The thief is bold, but careless, Halladan thought, as he noted the Captain’s gaze flicking from him to Vëantur and Hador. He gritted his teeth. If I could but work out which of them it is.


Halladan kept a close eye on Vëantur and Hador, but neither did anything suspicious, and they were both watching each other as well as him. He also constantly felt the Captain’s eye on him. With everybody watching everybody, the mood in the camp quickly turned unpleasant.

Some days later, Halladan had the midnight watch. With suspicion running so high, the Captain had ordered all watches doubled – and that was a relief, as it meant that there would be no false accusations coming from anyone having the chance to sneak off. With Finglas lodged gloomily on a low branch of the next tree along, this was as alone as he was going to be, and he was glad of the chance to consider the thefts.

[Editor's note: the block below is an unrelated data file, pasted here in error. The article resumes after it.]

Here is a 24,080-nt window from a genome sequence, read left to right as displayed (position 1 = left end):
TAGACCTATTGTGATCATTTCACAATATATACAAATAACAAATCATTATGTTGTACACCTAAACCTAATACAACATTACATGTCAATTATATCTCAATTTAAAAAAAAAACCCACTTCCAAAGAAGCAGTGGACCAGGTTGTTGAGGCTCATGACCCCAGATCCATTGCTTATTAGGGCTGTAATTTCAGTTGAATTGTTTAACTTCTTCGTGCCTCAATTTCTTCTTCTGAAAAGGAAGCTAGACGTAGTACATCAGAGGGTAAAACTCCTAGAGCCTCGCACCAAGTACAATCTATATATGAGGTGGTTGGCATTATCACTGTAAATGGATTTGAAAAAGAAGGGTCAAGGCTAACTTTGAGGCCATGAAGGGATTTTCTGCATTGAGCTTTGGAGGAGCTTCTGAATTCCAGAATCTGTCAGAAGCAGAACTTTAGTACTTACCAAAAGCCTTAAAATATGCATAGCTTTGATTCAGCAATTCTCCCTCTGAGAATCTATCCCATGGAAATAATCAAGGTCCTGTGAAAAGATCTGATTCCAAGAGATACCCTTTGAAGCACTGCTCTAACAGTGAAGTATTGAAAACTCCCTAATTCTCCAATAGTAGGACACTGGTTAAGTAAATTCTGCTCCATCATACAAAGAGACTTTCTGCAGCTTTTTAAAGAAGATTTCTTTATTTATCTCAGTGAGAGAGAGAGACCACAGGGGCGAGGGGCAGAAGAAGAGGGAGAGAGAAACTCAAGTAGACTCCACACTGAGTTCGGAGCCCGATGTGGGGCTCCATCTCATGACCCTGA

Halladan still was no closer to finding out whether Hador or Vëantur was the thief. His first thought at hearing of the stash Thelion found had been Hador, but speaking to Arador over a mere hunch would only suggest that he was trying to clear himself. There was still nothing that cleared Vëantur either.

As he stared glumly into the trees – the moon casting a faint light on the snow – he thought he saw a movement.

There… or are the shadows playing tricks on me? He wished he could turn to warn Finglas, but any movement would betray his presence.

Slowly, a lump in the snow under the trees resolved into a wolf… just one, or the whole pack?